#vTax is dead, long live #vTax

Cat is out of the bag now, and the #vTax is dead. My bet is that VMware might be a tad bit pissed that this leaked ahead of schedule (like the CEO change) due to leaks and or rumors even though the article notes that this has not been confirmed (code for yes its been confirmed but no one wanted to lose their job for going on the record).  I had been hearing about this for a while now but as usual did not want to discuss it openly as it appeared to me as an embargoed topic of discussion. I’m guessing that this was going to be release at VMworld as part of either a keynote or some other conference discussion. That said, this news will make a lot of the SMB crowd very happy.

The original #vTax was highly unpopular, so much so that I had to re-evaluate how our clusters were going to be built and deployed. I think initially VMware had bad data behind the vRAM entitlements based on the very small consolidation ratio’s they cited as part of their reasoning (5:1) not to mention they may have simply misjudged how badly the idea would go over within the community. Yes they made a change to the memory per socket allotments by doubling them, but even then, that wasn’t enough for a lot of customers who had scaled up significantly, and with RAM being dirt cheap the whole concept of tying  licensing to memory just sucked. Not to mention, no one can out Oracle Oracle when it comes to licensing evil.

This also takes away a key leg of the Microsoft Hyper-V 3 marketing playbook. Dropping the convoluted memory based licensing and moving back to per socket will make the smaller customers more likely to not focus as intently on Hyper-V3 as they may have been. With its imminent release this October, the announcement now may take a little wind out of those sails. Still its hard to discuss a product that isn’t even shipping.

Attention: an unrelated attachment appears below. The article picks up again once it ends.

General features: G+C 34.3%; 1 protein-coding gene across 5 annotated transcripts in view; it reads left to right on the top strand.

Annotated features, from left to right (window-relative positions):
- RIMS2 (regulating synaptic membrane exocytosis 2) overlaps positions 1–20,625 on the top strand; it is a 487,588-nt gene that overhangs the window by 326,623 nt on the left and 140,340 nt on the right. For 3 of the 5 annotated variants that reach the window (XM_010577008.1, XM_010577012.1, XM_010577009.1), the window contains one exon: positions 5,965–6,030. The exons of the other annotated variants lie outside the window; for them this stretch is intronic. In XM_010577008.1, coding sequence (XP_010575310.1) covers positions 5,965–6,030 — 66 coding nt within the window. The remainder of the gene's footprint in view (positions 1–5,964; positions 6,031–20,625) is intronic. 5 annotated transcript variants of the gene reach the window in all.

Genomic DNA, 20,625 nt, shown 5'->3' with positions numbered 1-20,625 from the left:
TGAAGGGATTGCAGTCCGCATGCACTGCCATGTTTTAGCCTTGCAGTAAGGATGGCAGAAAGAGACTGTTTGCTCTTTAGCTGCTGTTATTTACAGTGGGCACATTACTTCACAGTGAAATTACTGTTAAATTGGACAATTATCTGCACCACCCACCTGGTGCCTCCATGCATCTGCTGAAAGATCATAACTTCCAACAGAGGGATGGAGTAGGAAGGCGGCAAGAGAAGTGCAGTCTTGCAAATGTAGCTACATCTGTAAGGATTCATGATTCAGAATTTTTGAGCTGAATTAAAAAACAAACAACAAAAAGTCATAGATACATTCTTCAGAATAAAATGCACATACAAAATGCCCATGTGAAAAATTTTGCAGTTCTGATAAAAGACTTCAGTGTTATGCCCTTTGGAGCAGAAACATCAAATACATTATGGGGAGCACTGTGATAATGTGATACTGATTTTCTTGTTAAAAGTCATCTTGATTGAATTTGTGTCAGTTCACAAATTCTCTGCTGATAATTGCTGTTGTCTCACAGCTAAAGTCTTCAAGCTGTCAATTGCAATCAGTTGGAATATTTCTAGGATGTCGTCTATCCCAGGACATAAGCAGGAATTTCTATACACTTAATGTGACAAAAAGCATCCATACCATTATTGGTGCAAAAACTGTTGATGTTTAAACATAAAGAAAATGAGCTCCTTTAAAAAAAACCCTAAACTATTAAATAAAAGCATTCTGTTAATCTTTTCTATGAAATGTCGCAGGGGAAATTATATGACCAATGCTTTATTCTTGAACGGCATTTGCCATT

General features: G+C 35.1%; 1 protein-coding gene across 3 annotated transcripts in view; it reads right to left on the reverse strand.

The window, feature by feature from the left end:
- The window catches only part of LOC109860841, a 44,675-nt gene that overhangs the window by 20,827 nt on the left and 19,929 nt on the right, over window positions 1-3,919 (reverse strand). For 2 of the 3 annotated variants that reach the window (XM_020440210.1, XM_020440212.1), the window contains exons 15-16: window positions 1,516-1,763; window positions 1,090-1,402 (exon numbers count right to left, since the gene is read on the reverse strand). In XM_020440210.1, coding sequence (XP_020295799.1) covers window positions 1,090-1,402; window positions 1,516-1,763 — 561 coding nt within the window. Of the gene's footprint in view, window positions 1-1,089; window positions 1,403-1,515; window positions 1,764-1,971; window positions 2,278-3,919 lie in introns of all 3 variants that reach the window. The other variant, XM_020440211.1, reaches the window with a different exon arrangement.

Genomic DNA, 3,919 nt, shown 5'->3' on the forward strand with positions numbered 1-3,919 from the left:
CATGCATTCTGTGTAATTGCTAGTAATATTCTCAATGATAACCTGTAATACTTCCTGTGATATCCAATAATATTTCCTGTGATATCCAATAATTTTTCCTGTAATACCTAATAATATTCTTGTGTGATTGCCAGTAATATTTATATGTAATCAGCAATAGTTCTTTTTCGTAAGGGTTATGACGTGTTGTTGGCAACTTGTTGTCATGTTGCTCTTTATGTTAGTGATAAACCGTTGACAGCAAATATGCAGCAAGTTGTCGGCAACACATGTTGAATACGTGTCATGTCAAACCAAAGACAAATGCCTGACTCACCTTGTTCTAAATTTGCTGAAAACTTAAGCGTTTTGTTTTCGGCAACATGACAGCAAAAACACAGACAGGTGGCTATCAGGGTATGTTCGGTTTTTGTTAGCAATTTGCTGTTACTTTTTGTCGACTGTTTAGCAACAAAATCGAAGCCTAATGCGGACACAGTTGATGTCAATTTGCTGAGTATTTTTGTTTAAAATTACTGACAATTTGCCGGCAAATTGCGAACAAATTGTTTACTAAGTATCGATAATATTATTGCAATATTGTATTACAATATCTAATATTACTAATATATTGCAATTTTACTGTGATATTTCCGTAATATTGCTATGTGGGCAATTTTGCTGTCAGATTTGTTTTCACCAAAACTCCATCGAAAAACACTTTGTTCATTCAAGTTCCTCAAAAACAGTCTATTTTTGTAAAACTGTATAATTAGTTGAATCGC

Now if only all VMware products were licensed per socket (*cough SRM/VCOPS/Etc *cough).

Edited to add:

One thing I did notice when I was railing against the #vTax when it first was announced was that after the dust had settled, and I did the calculations, I wasn’t actually going to have to initially change anything to my existing clusters as they were conceived and built, it was only as I was planning to move forward that the licensing changes would start to affect me negatively.  I think that if you started to actually analyze a good swath of the customer base, you would find that they were in the same boat and what essentially you had was a disconnect between the customer and the client and some poor execution and messaging. Ultimately though, the idea did rub a lot of people the wrong way and the chatter involved (much of it negative) gave what many view as a company that really has a lot of “love” thrown its way getting its first significant black mark against it.

Nate over at TechOpsGuys has several posts that elaborate on his thinking on the situation and I’ve followed those posts since their inception. Worth a read as well.

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3 Responses to #vTax is dead, long live #vTax

  1. Pingback: 3 Reasons These VMware vTax & Licensing Rumors Are Great - The Lone Sysadmin

  2. Tim says:

    I think the big problem with the vRAM tax was that the licenses were still tied to physical CPUs. On the one hand they were trying to make the licensing all cloudy by basing it on memory, which is probably the biggest constraint in any cluster, but still trying to tie it to physical hardware. Just choose one or the other – if you want to go consumption, then go all the way and let me run the software on as many physical boxes as I see fit. Otherwise stick with physical – a hybrid model was never going to work.

  3. Pingback: Why VMware shouldn’t give up on new licensing - The Virtualization Room

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